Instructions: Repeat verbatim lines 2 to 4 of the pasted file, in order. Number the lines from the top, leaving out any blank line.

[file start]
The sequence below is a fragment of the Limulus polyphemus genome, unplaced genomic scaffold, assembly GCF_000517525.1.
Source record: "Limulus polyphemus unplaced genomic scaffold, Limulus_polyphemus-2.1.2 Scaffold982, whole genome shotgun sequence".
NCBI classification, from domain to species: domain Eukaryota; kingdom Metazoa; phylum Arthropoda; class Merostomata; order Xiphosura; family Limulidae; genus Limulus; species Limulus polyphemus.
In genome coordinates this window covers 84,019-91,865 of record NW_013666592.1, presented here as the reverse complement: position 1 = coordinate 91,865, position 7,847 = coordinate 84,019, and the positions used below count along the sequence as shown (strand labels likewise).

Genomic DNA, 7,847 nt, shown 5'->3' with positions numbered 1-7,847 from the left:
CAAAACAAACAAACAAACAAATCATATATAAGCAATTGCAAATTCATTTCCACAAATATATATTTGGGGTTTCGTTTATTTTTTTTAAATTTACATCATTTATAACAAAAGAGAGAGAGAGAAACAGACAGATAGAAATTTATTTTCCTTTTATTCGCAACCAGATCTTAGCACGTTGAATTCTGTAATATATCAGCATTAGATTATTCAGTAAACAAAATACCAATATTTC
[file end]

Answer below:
Source record: "Limulus polyphemus unplaced genomic scaffold, Limulus_polyphemus-2.1.2 Scaffold982, whole genome shotgun sequence".
NCBI classification, from domain to species: domain Eukaryota; kingdom Metazoa; phylum Arthropoda; class Merostomata; order Xiphosura; family Limulidae; genus Limulus; species Limulus polyphemus.
In genome coordinates this window covers 84,019-91,865 of record NW_013666592.1, presented here as the reverse complement: position 1 = coordinate 91,865, position 7,847 = coordinate 84,019, and the positions used below count along the sequence as shown (strand labels likewise).